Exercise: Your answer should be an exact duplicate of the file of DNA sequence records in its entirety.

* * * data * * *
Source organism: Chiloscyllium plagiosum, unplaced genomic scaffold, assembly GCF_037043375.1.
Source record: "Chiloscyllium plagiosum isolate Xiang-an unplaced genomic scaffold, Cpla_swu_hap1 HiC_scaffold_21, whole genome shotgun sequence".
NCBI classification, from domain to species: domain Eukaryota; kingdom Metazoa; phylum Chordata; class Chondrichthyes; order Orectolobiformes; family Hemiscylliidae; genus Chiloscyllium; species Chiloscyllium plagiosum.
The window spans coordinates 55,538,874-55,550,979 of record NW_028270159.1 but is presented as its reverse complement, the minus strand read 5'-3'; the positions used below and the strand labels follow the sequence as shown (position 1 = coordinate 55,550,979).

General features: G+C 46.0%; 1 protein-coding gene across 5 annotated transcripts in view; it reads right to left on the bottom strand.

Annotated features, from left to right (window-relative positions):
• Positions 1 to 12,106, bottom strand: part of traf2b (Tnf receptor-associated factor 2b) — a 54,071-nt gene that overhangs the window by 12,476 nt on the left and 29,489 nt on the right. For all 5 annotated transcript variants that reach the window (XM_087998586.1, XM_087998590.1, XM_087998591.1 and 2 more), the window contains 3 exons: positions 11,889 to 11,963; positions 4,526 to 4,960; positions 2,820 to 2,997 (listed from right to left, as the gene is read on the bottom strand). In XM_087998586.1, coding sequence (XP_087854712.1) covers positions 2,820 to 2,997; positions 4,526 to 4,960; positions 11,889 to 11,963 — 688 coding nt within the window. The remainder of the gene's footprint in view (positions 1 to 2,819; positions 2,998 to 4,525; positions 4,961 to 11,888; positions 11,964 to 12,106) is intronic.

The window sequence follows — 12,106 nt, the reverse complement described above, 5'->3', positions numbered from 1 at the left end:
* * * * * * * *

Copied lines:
Source organism: Chiloscyllium plagiosum, unplaced genomic scaffold, assembly GCF_037043375.1.
Source record: "Chiloscyllium plagiosum isolate Xiang-an unplaced genomic scaffold, Cpla_swu_hap1 HiC_scaffold_21, whole genome shotgun sequence".
NCBI classification, from domain to species: domain Eukaryota; kingdom Metazoa; phylum Chordata; class Chondrichthyes; order Orectolobiformes; family Hemiscylliidae; genus Chiloscyllium; species Chiloscyllium plagiosum.
The window spans coordinates 55,538,874-55,550,979 of record NW_028270159.1 but is presented as its reverse complement, the minus strand read 5'-3'; the positions used below and the strand labels follow the sequence as shown (position 1 = coordinate 55,550,979).

General features: G+C 46.0%; 1 protein-coding gene across 5 annotated transcripts in view; it reads right to left on the bottom strand.

Annotated features, from left to right (window-relative positions):
• Positions 1 to 12,106, bottom strand: part of traf2b (Tnf receptor-associated factor 2b) — a 54,071-nt gene that overhangs the window by 12,476 nt on the left and 29,489 nt on the right. For all 5 annotated transcript variants that reach the window (XM_087998586.1, XM_087998590.1, XM_087998591.1 and 2 more), the window contains 3 exons: positions 11,889 to 11,963; positions 4,526 to 4,960; positions 2,820 to 2,997 (listed from right to left, as the gene is read on the bottom strand). In XM_087998586.1, coding sequence (XP_087854712.1) covers positions 2,820 to 2,997; positions 4,526 to 4,960; positions 11,889 to 11,963 — 688 coding nt within the window. The remainder of the gene's footprint in view (positions 1 to 2,819; positions 2,998 to 4,525; positions 4,961 to 11,888; positions 11,964 to 12,106) is intronic.

The window sequence follows — 12,106 nt, the reverse complement described above, 5'->3', positions numbered from 1 at the left end: